And so, we are in transition—the church, yes, but also me and my family, as well as the pastor who will replace me and his family and the church he is serving. I invite you to join me in praying for all of us—pray that as we experience all the various feelings and uncertainties that come with this sort of transition, we would be open to the ways our unchanging God is present for us on the journey. We have these next few months together to share with each other, to say goodbye properly, to prepare to receive a pastor, and, lest we forget, to continue to be co-creators with God, as together we build an Evergreen community of faith, where people are invited to experience spiritual, emotional, and physical vitality in all stages of life.
Grace and peace,
This is my last pastoral letter that will appear in the Traveler, and it is one of many “lasts” that we are experiencing together during this time of pastoral transition. With each of these “lasts,” the reality that as of July 1, I will no longer be your pastor becomes more real. As you can imagine, there are many different emotions that make their way through my heart and mind. It seems to me that those feelings are best conveyed face to face, and so I will attempt to do so in the weeks that remain, whether in sermons, group presentations, or personal conversation.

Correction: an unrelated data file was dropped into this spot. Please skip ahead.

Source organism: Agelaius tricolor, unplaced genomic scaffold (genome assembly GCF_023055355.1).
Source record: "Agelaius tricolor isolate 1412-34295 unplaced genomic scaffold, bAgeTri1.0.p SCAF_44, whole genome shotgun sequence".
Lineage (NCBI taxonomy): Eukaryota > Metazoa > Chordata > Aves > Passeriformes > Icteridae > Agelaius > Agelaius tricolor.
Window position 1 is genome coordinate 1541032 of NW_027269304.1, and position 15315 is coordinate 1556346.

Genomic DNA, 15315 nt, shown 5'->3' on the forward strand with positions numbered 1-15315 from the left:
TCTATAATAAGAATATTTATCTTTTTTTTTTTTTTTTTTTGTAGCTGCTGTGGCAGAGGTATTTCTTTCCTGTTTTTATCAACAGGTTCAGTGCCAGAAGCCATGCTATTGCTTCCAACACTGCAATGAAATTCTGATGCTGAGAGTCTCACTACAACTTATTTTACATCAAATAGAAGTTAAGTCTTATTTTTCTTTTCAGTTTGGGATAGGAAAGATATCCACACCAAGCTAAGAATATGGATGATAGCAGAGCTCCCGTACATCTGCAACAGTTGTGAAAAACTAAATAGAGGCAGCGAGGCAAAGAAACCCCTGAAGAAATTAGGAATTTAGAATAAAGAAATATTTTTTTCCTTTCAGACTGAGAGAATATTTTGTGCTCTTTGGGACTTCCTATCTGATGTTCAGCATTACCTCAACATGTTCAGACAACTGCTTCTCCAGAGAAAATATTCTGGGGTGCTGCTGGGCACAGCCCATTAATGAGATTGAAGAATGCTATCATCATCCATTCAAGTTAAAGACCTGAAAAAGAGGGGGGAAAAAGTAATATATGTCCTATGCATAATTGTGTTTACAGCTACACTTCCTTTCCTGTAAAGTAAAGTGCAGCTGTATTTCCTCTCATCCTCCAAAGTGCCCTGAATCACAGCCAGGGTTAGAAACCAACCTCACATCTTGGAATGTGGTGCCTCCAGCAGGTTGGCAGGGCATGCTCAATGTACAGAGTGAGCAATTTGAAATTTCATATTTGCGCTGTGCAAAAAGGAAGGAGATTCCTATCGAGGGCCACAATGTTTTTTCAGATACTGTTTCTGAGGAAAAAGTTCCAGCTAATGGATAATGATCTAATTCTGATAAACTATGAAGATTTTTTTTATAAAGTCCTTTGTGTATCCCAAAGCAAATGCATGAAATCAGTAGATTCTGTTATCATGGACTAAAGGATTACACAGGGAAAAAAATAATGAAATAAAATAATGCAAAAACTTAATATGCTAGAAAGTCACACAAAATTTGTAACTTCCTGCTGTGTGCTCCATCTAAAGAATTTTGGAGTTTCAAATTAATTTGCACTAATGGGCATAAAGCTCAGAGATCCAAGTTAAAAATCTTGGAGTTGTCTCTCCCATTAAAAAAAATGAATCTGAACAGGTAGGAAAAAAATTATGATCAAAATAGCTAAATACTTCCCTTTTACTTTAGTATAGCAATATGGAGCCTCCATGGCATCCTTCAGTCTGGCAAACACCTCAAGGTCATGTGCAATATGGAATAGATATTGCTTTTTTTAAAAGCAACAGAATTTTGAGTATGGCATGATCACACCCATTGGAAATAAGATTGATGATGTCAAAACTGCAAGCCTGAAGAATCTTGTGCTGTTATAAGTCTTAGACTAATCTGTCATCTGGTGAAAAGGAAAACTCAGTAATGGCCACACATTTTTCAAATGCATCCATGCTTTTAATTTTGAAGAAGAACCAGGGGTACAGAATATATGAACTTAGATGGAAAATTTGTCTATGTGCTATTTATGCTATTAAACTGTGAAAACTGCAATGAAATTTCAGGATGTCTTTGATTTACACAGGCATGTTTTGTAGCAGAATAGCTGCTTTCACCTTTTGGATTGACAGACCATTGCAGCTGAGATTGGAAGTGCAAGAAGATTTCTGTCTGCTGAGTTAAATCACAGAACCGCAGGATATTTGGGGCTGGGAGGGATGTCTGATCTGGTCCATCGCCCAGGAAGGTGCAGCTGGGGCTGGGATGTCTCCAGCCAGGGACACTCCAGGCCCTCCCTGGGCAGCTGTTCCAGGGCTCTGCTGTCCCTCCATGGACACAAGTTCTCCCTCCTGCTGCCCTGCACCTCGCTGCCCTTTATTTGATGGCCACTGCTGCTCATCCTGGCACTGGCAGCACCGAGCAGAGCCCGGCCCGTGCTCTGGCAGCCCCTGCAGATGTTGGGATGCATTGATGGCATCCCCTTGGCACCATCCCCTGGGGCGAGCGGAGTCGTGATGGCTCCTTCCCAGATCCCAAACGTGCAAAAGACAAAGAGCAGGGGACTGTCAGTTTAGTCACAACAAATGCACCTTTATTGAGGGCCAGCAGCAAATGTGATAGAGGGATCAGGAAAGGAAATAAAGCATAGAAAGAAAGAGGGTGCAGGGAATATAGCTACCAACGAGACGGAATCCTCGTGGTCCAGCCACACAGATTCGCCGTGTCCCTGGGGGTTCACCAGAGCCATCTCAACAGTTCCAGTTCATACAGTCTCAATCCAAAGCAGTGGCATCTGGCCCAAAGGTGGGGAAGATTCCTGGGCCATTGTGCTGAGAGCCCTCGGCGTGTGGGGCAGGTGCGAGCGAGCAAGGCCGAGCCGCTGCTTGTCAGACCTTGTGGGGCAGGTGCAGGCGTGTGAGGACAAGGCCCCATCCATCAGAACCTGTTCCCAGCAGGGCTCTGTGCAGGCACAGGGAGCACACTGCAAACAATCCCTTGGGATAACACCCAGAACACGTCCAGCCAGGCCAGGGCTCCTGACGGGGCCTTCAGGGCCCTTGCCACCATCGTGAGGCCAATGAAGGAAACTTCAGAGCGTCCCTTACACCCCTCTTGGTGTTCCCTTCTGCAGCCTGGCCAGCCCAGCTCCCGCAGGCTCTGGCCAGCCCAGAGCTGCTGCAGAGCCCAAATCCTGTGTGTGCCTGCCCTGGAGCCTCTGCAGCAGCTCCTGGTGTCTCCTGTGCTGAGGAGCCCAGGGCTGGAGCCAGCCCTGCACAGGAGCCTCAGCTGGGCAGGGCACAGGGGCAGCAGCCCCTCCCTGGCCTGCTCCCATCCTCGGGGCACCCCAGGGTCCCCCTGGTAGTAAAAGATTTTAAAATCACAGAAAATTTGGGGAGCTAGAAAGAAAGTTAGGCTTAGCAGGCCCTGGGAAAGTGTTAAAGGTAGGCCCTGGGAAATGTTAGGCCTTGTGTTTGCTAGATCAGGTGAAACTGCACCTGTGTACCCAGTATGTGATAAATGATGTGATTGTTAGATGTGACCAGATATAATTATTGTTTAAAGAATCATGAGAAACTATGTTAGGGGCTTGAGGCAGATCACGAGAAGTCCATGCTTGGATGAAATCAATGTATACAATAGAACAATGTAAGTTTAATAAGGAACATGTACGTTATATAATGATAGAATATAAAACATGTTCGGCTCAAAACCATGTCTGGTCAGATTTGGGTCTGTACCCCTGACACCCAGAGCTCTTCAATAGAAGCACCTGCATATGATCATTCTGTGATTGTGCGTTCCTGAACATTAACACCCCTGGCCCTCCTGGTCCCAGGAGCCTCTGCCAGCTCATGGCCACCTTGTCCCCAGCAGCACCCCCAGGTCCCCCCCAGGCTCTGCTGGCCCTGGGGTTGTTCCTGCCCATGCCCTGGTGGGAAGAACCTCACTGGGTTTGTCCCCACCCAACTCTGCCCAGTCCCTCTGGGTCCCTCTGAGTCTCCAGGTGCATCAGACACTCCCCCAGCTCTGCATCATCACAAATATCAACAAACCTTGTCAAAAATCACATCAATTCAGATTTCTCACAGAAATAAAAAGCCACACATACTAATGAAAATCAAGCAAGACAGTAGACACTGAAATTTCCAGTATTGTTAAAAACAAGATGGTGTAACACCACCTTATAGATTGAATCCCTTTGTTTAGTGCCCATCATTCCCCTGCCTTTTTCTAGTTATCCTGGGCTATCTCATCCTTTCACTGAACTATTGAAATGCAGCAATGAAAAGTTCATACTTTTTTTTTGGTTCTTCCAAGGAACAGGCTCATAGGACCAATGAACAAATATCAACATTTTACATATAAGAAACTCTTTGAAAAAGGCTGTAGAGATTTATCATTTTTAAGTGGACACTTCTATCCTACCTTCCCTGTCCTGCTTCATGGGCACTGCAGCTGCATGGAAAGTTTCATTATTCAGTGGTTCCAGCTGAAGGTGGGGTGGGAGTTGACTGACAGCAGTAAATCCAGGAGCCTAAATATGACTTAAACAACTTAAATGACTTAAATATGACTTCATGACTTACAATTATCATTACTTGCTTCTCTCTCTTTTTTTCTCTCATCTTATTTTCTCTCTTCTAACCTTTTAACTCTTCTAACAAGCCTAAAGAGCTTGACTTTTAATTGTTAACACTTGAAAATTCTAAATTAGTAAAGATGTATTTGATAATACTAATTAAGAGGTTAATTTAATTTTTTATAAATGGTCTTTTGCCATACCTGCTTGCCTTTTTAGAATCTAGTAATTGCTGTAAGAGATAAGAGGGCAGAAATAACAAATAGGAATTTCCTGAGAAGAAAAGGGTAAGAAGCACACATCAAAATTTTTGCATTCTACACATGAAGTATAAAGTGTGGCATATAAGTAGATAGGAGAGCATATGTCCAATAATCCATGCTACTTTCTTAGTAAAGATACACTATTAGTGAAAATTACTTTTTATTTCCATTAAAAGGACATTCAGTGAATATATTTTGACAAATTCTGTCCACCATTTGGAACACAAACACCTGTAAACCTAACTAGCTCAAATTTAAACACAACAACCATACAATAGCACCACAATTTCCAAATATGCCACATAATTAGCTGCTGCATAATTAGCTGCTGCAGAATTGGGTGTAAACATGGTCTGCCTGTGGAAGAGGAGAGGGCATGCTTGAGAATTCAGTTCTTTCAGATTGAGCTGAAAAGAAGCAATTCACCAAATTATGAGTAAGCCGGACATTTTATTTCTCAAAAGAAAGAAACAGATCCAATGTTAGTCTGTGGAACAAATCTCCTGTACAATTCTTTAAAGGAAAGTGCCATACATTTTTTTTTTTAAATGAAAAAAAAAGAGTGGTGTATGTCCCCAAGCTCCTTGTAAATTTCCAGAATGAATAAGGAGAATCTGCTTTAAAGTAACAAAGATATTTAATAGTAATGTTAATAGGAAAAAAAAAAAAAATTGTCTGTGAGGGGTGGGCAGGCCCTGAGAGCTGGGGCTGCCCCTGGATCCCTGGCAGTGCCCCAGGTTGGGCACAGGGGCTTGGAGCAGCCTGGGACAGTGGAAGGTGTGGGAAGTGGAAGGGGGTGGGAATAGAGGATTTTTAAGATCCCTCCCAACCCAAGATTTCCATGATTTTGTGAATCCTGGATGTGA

By the time you receive this edition of The Traveler, Lent will almost be upon us. Lent begins, of course, on Ash Wednesday, which takes place this year on March 1. As an appropriate way of starting this holy season, our church will once again offer an Ash Wednesday ser- vice at 7:00 PM that evening, led by the Rev. Vickie Wood Parrish. I encourage you to make every effort to attend.